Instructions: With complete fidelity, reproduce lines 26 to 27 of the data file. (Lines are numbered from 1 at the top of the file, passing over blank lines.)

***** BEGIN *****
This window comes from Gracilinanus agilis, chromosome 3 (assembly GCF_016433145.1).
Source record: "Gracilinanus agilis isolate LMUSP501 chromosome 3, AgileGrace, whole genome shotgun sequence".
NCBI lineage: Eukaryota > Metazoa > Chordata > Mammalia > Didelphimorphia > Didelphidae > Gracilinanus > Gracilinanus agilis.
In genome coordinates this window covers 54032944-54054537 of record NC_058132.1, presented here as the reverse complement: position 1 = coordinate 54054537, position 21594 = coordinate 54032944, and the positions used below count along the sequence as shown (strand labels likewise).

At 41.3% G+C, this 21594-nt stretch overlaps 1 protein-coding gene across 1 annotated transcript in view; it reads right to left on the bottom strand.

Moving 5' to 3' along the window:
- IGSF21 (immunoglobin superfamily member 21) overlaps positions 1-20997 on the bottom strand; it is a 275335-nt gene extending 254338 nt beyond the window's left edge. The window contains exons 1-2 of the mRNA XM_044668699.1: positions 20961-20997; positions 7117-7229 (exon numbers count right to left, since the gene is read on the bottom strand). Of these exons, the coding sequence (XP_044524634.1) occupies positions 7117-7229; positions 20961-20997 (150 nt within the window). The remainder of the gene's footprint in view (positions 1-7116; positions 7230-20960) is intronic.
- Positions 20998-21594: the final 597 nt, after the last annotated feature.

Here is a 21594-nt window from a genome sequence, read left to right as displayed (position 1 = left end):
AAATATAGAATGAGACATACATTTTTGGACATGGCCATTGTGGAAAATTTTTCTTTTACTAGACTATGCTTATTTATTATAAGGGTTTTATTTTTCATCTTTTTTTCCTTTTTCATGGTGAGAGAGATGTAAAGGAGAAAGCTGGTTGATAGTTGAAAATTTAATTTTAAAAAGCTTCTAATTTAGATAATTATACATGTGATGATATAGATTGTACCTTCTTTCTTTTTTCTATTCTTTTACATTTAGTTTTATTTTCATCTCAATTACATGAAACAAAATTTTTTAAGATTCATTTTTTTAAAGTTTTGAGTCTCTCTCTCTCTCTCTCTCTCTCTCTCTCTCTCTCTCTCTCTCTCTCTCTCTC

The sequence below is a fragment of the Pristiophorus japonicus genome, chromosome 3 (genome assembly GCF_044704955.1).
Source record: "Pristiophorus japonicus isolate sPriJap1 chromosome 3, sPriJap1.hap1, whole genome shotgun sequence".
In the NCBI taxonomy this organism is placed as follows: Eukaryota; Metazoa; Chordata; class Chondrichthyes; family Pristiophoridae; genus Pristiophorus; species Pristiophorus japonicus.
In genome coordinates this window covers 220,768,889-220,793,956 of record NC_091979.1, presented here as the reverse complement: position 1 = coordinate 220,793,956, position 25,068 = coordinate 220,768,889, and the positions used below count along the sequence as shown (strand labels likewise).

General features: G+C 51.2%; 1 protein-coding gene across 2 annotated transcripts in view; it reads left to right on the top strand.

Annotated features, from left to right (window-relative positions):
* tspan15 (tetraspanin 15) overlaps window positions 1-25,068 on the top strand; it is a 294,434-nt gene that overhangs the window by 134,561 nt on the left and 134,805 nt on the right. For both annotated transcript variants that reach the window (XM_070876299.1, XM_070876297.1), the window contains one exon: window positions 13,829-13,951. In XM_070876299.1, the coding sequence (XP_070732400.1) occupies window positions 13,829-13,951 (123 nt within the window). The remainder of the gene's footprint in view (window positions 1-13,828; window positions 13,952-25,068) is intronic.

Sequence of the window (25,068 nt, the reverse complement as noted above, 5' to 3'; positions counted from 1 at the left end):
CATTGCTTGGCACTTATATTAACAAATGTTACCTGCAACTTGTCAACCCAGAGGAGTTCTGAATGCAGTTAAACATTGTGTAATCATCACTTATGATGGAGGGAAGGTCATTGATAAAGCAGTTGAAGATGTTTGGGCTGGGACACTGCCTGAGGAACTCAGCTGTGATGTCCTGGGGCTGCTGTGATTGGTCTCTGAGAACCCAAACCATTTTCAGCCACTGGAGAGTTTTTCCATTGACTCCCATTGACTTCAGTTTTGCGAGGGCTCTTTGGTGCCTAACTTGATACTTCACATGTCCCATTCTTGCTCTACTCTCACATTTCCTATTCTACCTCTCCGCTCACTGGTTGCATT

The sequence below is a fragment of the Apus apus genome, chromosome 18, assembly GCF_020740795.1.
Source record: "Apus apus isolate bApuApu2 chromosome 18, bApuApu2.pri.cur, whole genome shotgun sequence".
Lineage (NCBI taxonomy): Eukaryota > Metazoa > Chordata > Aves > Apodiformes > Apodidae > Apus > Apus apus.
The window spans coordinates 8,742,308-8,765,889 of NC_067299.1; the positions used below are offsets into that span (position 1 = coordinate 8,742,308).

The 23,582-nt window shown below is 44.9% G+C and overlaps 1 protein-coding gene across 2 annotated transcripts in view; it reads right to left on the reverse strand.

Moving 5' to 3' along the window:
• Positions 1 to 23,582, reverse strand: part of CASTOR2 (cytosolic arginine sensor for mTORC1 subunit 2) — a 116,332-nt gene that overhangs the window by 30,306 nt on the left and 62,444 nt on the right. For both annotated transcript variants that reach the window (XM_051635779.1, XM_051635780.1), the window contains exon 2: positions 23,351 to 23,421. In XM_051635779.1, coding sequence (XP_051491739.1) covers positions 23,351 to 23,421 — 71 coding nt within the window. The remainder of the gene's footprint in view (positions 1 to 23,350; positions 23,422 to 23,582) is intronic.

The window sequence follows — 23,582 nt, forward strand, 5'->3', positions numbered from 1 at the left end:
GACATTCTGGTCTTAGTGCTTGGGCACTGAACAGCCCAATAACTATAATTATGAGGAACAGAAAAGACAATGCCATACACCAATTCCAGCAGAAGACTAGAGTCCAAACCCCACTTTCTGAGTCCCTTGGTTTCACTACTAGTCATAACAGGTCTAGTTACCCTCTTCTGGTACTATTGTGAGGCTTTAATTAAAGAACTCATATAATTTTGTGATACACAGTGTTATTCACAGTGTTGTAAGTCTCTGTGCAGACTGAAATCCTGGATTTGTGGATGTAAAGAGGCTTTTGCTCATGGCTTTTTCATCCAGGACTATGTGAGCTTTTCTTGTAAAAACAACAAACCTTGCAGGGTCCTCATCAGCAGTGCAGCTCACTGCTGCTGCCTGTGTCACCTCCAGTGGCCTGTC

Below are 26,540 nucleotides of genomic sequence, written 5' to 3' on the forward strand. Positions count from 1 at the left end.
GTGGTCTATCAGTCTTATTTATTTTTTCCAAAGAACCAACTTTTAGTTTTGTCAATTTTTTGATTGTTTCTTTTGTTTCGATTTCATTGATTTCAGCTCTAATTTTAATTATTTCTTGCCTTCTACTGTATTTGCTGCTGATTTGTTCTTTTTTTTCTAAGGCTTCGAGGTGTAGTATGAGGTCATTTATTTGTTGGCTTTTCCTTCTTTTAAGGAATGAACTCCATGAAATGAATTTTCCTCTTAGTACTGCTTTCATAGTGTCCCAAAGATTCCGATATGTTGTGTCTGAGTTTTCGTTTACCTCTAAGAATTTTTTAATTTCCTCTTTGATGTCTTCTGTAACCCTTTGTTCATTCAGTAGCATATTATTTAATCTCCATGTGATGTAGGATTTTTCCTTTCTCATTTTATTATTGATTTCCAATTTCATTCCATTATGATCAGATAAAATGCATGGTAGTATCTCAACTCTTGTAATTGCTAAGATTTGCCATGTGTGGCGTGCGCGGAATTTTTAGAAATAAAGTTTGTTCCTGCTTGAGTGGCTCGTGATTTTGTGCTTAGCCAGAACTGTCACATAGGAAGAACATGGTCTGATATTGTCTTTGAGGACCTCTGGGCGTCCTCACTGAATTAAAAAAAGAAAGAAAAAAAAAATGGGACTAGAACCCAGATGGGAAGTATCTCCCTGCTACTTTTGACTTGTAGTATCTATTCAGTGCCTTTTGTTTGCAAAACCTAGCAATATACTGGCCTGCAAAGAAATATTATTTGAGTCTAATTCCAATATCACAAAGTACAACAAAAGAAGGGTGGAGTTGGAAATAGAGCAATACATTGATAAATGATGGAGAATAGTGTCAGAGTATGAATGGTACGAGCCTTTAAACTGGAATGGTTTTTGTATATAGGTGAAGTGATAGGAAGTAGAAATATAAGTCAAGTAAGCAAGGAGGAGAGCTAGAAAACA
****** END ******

• Positions 1 to 23,582, reverse strand: part of CASTOR2 (cytosolic arginine sensor for mTORC1 subunit 2) — a 116,332-nt gene that overhangs the window by 30,306 nt on the left and 62,444 nt on the right. For both annotated transcript variants that reach the window (XM_051635779.1, XM_051635780.1), the window contains exon 2: positions 23,351 to 23,421. In XM_051635779.1, coding sequence (XP_051491739.1) covers positions 23,351 to 23,421 — 71 coding nt within the window. The remainder of the gene's footprint in view (positions 1 to 23,350; positions 23,422 to 23,582) is intronic.

The window sequence follows — 23,582 nt, forward strand, 5'->3', positions numbered from 1 at the left end: